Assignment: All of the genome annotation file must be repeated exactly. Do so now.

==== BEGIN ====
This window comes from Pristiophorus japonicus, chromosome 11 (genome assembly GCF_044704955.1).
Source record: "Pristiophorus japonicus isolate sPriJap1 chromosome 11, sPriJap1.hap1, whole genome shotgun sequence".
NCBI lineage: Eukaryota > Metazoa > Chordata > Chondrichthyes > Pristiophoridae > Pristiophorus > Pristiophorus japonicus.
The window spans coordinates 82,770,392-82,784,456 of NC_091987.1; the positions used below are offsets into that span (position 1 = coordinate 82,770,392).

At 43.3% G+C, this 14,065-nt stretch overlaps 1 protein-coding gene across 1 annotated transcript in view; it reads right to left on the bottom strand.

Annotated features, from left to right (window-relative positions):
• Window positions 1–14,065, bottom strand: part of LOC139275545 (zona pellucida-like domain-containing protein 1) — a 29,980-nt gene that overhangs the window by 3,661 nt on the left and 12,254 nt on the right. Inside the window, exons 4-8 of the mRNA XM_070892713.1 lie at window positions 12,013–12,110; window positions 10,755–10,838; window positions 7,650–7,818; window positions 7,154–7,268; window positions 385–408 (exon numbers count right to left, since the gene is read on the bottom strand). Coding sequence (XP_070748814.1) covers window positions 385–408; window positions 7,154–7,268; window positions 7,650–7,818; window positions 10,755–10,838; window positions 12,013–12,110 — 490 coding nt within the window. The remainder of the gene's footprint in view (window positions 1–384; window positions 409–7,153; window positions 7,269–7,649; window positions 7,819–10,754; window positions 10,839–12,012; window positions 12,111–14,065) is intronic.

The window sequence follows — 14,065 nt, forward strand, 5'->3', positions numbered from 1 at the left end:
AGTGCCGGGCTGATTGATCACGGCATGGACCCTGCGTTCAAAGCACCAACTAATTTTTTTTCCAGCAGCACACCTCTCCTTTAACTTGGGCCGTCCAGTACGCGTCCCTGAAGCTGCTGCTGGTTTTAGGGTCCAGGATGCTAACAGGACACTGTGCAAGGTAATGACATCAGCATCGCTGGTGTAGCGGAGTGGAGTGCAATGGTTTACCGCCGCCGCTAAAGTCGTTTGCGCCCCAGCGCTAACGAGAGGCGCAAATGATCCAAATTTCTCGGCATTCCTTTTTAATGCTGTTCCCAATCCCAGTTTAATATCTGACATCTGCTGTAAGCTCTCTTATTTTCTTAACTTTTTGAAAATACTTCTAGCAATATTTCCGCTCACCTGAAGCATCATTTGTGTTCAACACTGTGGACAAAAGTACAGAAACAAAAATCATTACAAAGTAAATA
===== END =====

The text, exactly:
This window comes from Pristiophorus japonicus, chromosome 11 (genome assembly GCF_044704955.1).
Source record: "Pristiophorus japonicus isolate sPriJap1 chromosome 11, sPriJap1.hap1, whole genome shotgun sequence".
NCBI lineage: Eukaryota > Metazoa > Chordata > Chondrichthyes > Pristiophoridae > Pristiophorus > Pristiophorus japonicus.
The window spans coordinates 82,770,392-82,784,456 of NC_091987.1; the positions used below are offsets into that span (position 1 = coordinate 82,770,392).

At 43.3% G+C, this 14,065-nt stretch overlaps 1 protein-coding gene across 1 annotated transcript in view; it reads right to left on the bottom strand.

Annotated features, from left to right (window-relative positions):
• Window positions 1–14,065, bottom strand: part of LOC139275545 (zona pellucida-like domain-containing protein 1) — a 29,980-nt gene that overhangs the window by 3,661 nt on the left and 12,254 nt on the right. Inside the window, exons 4-8 of the mRNA XM_070892713.1 lie at window positions 12,013–12,110; window positions 10,755–10,838; window positions 7,650–7,818; window positions 7,154–7,268; window positions 385–408 (exon numbers count right to left, since the gene is read on the bottom strand). Coding sequence (XP_070748814.1) covers window positions 385–408; window positions 7,154–7,268; window positions 7,650–7,818; window positions 10,755–10,838; window positions 12,013–12,110 — 490 coding nt within the window. The remainder of the gene's footprint in view (window positions 1–384; window positions 409–7,153; window positions 7,269–7,649; window positions 7,819–10,754; window positions 10,839–12,012; window positions 12,111–14,065) is intronic.

The window sequence follows — 14,065 nt, forward strand, 5'->3', positions numbered from 1 at the left end:
AGTGCCGGGCTGATTGATCACGGCATGGACCCTGCGTTCAAAGCACCAACTAATTTTTTTTCCAGCAGCACACCTCTCCTTTAACTTGGGCCGTCCAGTACGCGTCCCTGAAGCTGCTGCTGGTTTTAGGGTCCAGGATGCTAACAGGACACTGTGCAAGGTAATGACATCAGCATCGCTGGTGTAGCGGAGTGGAGTGCAATGGTTTACCGCCGCCGCTAAAGTCGTTTGCGCCCCAGCGCTAACGAGAGGCGCAAATGATCCAAATTTCTCGGCATTCCTTTTTAATGCTGTTCCCAATCCCAGTTTAATATCTGACATCTGCTGTAAGCTCTCTTATTTTCTTAACTTTTTGAAAATACTTCTAGCAATATTTCCGCTCACCTGAAGCATCATTTGTGTTCAACACTGTGGACAAAAGTACAGAAACAAAAATCATTACAAAGTAAATA